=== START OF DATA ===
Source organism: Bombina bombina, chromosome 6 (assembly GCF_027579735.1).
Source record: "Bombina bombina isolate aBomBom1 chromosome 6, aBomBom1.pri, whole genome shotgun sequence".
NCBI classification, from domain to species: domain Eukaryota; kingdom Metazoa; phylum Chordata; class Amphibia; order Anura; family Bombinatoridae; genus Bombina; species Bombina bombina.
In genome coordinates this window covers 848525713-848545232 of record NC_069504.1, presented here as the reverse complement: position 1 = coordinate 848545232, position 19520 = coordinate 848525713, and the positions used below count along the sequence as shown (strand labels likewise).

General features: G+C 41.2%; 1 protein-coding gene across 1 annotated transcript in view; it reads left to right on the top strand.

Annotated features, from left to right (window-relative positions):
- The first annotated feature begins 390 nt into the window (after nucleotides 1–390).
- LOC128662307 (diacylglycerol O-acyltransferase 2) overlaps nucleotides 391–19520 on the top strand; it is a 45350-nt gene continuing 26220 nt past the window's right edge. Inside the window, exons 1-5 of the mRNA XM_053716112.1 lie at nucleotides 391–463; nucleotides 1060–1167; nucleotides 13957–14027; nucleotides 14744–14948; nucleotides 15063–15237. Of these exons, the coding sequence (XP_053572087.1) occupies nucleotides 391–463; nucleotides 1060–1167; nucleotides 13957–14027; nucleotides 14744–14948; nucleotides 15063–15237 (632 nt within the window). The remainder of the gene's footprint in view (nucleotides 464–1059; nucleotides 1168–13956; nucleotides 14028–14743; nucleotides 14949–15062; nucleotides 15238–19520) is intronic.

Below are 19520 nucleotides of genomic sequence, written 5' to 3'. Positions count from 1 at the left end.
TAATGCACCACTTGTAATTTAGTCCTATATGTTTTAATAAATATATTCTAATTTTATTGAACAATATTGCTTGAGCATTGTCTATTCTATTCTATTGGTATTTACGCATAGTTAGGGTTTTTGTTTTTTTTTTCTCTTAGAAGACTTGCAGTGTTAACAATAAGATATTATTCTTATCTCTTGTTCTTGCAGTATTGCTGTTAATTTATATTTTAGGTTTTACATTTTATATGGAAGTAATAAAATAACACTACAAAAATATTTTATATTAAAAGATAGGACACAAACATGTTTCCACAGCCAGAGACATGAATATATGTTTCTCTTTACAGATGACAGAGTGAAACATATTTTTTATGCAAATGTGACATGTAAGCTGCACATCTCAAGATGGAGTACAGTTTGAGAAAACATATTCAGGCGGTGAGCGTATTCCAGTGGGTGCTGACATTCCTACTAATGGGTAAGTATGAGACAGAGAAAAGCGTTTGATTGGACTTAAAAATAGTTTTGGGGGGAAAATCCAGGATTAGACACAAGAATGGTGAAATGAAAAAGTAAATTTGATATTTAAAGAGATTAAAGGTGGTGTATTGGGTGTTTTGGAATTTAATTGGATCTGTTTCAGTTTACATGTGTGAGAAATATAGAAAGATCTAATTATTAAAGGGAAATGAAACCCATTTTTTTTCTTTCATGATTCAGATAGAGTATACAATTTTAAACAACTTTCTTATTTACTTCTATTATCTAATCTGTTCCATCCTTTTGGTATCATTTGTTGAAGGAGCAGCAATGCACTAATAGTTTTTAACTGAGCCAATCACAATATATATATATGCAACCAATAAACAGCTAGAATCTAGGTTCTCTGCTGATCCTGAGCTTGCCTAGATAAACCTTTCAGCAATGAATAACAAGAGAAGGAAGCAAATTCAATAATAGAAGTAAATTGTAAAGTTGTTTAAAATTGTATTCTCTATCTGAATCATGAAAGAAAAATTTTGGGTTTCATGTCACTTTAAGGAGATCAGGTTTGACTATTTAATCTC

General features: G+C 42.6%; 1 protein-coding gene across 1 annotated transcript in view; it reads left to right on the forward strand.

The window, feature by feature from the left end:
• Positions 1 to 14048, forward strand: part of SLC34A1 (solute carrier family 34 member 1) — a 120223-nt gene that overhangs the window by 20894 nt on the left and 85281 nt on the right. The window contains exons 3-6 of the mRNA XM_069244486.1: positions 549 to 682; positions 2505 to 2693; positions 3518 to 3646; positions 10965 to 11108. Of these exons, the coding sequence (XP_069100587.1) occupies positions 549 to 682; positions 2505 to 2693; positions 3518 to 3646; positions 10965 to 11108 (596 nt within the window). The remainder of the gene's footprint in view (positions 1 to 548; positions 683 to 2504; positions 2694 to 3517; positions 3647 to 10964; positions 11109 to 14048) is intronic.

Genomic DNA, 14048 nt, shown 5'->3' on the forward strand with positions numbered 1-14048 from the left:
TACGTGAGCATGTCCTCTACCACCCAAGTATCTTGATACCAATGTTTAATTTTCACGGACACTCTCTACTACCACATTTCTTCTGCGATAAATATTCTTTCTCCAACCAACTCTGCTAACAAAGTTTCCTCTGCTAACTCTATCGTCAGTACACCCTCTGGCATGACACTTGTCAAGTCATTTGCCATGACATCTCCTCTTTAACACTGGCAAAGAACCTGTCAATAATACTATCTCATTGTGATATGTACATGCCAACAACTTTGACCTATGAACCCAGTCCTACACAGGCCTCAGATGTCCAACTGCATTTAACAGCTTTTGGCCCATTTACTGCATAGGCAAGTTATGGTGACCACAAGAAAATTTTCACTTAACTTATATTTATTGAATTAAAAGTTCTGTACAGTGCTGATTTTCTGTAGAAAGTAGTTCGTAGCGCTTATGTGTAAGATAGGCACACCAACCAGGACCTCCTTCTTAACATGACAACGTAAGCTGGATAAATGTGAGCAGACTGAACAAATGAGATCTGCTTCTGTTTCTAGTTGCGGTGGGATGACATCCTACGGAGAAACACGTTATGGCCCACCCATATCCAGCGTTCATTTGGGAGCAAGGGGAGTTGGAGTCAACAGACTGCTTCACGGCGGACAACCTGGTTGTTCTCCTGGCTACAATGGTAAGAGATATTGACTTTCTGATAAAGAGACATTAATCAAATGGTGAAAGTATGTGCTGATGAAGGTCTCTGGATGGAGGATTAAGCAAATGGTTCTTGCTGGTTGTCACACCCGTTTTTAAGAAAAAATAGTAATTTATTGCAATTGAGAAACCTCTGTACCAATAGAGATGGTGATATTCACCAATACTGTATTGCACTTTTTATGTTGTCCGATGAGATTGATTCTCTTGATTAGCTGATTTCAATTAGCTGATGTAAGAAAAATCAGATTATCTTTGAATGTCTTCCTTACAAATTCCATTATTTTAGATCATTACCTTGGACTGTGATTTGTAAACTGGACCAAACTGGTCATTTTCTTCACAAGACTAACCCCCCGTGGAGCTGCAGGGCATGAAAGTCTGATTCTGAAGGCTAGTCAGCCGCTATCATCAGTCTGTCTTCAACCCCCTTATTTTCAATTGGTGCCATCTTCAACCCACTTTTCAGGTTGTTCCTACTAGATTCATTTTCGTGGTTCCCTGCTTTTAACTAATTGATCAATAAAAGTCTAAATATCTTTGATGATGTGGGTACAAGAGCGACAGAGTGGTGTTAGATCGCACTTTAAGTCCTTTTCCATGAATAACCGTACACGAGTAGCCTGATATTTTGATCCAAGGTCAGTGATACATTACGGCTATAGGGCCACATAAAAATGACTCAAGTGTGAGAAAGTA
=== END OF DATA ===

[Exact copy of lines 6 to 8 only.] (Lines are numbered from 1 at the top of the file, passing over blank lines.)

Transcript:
Annotated features, from left to right (window-relative positions):
- The first annotated feature begins 390 nt into the window (after nucleotides 1–390).
- LOC128662307 (diacylglycerol O-acyltransferase 2) overlaps nucleotides 391–19520 on the top strand; it is a 45350-nt gene continuing 26220 nt past the window's right edge. Inside the window, exons 1-5 of the mRNA XM_053716112.1 lie at nucleotides 391–463; nucleotides 1060–1167; nucleotides 13957–14027; nucleotides 14744–14948; nucleotides 15063–15237. Of these exons, the coding sequence (XP_053572087.1) occupies nucleotides 391–463; nucleotides 1060–1167; nucleotides 13957–14027; nucleotides 14744–14948; nucleotides 15063–15237 (632 nt within the window). The remainder of the gene's footprint in view (nucleotides 464–1059; nucleotides 1168–13956; nucleotides 14028–14743; nucleotides 14949–15062; nucleotides 15238–19520) is intronic.